When the Memphis Grizzlies fired head coach David Fizdale on November 27, 2017, the move was met with shock from players, coaches and personnel from around the NBA.
Fizdale – in just his second season in Memphis – had guided the Grizzlies to a 43-39 record during his one full season, good for the seventh seed in a competitive Western Conference.
Memphis’ gutty six-game losing effort against No. 2 seeded San Antonio included (a series that included Fizdale’s notorious “Take That For Data,” rant), the Grizzlies exceeded expectations for a team with two real stars and not much else.
The Grizzlies have been operating under false pretenses for some time now as a franchise. The Grit-and-Grind era is long over – ended through a combination of the NBA’s space-and-pace era, the aging of some of Memphis’ key pieces and a front office that has simply failed to collect talent.
The firing of Fizdale, considered one of the top up-and-coming coaches during his time as an assistant in Miami, sent a signal to the rest of the NBA that the small market Grizzlies are willing to stay the course with 32-year old Marc Gasol, even when their current 8-18 record seems to indicate that hitting the reset button may in fact be smartest.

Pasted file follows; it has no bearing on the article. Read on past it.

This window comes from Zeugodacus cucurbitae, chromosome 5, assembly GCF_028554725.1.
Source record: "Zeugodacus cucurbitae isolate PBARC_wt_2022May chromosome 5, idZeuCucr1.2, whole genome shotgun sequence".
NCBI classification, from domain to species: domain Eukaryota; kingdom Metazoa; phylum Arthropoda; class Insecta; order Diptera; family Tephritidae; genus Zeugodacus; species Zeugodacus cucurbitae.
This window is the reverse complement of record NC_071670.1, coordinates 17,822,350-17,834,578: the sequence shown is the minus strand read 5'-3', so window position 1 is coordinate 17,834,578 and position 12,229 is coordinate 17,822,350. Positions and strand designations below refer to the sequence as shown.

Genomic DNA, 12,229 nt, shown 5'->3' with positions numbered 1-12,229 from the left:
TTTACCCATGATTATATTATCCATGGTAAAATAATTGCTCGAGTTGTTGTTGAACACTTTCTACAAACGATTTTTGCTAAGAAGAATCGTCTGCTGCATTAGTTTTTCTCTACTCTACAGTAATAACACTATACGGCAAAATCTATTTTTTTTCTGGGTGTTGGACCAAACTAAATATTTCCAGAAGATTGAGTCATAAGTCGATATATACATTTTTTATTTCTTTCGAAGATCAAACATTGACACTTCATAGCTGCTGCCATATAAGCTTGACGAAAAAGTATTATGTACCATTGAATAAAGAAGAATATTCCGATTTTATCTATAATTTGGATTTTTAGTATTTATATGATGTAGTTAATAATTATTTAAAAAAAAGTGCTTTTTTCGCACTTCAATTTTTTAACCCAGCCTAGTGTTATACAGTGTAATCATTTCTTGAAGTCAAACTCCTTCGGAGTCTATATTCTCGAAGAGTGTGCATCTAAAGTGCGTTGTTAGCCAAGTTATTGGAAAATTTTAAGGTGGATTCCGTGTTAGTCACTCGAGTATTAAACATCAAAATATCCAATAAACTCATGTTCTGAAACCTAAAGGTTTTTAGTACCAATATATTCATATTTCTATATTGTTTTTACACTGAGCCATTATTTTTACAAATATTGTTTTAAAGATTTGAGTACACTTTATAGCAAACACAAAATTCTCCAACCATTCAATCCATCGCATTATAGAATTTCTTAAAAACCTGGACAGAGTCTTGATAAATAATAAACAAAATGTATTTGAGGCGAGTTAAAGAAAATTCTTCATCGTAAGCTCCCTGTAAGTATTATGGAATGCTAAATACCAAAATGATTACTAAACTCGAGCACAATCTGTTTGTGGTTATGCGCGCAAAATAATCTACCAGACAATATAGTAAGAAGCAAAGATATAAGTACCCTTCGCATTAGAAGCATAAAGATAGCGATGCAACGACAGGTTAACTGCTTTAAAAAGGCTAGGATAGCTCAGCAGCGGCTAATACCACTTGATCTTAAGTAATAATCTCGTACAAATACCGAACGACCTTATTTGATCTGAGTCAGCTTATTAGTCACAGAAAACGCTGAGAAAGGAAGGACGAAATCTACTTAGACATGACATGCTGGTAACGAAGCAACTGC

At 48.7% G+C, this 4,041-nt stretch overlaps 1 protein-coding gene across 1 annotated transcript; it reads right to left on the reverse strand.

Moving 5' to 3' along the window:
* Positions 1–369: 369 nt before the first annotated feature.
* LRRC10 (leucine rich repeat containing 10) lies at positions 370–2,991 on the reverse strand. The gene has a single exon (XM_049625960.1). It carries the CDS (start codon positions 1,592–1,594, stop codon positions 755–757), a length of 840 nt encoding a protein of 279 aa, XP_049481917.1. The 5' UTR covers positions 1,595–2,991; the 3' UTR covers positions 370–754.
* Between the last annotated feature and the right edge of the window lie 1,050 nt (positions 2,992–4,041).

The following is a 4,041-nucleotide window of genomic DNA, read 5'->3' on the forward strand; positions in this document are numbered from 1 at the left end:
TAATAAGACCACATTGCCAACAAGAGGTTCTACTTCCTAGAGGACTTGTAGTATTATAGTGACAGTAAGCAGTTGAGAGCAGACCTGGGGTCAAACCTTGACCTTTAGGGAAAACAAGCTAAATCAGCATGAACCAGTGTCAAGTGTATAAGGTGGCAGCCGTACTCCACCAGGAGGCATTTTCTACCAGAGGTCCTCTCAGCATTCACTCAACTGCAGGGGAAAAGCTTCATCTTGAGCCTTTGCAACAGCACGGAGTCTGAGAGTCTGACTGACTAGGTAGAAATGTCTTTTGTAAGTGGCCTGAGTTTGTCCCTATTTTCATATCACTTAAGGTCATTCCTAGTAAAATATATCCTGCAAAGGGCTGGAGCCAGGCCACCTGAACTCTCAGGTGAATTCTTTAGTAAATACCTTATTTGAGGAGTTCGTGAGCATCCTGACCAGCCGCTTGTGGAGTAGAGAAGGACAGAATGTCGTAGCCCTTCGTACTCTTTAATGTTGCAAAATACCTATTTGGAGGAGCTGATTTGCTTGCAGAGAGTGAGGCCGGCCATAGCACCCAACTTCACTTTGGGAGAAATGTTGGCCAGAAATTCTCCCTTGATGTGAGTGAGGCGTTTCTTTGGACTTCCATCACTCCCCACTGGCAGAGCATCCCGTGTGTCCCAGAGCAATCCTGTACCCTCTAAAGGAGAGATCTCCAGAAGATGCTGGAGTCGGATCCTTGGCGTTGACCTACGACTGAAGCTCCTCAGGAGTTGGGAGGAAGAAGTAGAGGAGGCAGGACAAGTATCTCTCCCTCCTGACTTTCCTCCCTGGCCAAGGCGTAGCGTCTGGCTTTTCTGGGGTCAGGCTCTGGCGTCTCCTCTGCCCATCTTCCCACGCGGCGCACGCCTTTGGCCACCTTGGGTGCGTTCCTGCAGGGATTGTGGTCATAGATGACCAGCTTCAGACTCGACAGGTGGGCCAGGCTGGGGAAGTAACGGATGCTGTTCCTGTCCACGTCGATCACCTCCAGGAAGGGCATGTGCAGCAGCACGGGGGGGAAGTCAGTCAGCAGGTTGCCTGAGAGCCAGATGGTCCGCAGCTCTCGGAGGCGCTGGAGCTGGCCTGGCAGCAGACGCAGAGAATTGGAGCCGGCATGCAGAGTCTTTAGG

Although the rift between Fizdale and Gasol seemed to have only become public knowledge in the aftermath of Fizdale’s firing, the relationship was apparently already fractured, according to ESPN’s Jonathan Givony. Whatever your feelings on the subject may be, Fizdale broke one of the cardinal rules of success in the NBA as a head coach – getting along with your star players.
Early season trade chatter seemed to peg Gasol and Clippers center DeAndre Jordan as the top trade targets on the market. By relieving Fizdale of his position and seemingly putting their eggs into the Gasol basket, there is now one less impact player on the rumor-mill.
The asset-heavy Celtics have been naturally linked to Gasol for some time now and were even connected in the aftermath of the Gordon Hayward signing.
Though Brad Stevens would love Gasol manning the middle (like Al Horford, Gasol has turned into a respectable three-point shooter in recent seasons), not only would the financials fail to match up, but the Celtics would also have little reason to break up a nucleus that’s powered the team to an NBA-best 23 wins thus far.
The schism between small and big market teams may not exist to the level that it did say 10 years ago, however, a small market franchise like Memphis has a bottom-line to meet.
Memphis was one of nine NBA teams to lose money last season. In fact, the Grizzlies earned a league-low $9.4 million in local media rights, and according to the Nielsen rankings, Memphis ranks as the NBA’s smallest market.
Unless Gasol is swapped for a star of similar ilk, expect him and Mike Conley (currently sidelined with an Achilles injury) to remain a part of a franchise that’s stuck in neutral for the foreseeable future.